Lionesses, Korea’s self-proclaimed first out LGBTQIA+ K-pop boy band have released their debut single, Show Me Your Pride, reports Yahoo! News. The group have said they hope to inspire other LGBTQIA+ Koreans and international fans to find their own joy and happiness.
The track discusses many of the issues that LGBTQIA+ people face, like coming out, discrimination and being true to yourself. The track includes uplifting lyrics and affirmations, like, ““Love is love, show me your love, you’re the one who shines like a star. Show me your fire, show me your light, show me your pride,” and, “No matter how much you shoot us with your tiny keyboard, we are bulletproof and untouchable.”
The group are made of up four members, Damjun, Kanghan, Lee Marlang, and Foxman and their name is said to be inspired by the, “real leader of the savanna.”
In an interview with TW News, the group said, “We tend to think that the carnivore at the top of the food chain in the African ecosystem, which we often see through the media, is the male lion with the thick bushy mane. But the ruler of the plains is actually the lioness. It’s a group of lionesses in charge of the hunting of the troop.”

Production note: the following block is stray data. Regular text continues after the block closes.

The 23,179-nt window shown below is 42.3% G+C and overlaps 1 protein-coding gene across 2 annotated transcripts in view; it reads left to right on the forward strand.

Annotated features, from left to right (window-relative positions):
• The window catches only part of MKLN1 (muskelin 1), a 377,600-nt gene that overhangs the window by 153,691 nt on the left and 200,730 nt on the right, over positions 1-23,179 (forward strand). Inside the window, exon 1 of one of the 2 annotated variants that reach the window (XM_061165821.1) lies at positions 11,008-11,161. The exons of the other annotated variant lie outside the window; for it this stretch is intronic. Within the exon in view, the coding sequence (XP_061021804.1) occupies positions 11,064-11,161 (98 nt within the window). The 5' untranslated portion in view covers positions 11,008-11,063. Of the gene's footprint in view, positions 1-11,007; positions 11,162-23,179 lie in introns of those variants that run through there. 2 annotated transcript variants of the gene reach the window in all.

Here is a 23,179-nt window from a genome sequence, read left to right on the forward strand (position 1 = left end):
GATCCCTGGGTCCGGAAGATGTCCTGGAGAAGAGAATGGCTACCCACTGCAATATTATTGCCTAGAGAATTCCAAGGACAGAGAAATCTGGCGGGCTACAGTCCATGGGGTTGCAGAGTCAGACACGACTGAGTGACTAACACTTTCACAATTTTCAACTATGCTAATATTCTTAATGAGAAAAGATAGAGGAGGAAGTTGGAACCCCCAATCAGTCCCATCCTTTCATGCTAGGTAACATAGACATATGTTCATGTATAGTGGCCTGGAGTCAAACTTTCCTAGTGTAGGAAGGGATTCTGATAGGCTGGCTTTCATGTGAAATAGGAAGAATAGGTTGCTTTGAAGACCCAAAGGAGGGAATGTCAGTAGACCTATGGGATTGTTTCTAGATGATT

Group Connects Over Desire To Create Inclusive Music
The group met while visiting LGBTQIA+ friendly places and connected over their desire to make music for their community. Foxman says, “I think Korean society is still very conservative – although it’s much better than before – and I think our perspectives and perceptions will change more in the future.”
The group have said that they hope to, “play the role of a lighthouse so that young LGBTQ people who dream of becoming musicians don’t miss their shot due to their fear,” and hope to create greater acceptance for LGBTQIA+ people within Korean society.
Conservatism Still Present Towards LGBTQIA+ People In Korea
The formation of Lionesses and the release of their new track comes after several well known K-pop and music artists in Korea have come out, as well as the most famous K-pop group, BTS, regularly showing their support for the LGBTQIA+ community despite public backlash.
In DNA #220, Gabriel Wilder discusses how many K-pop groups have used homoerotic subtext as a means to sell records in the past despite their heterosexual members. However, when openly gay artist, Holland, released his music video to Neverland, his same-sex kiss with his on screen partner caused huge controversy and was slapped with an adult rating on his video in Korea.
You can check out the article, Boy Love For Sale, in The Archives.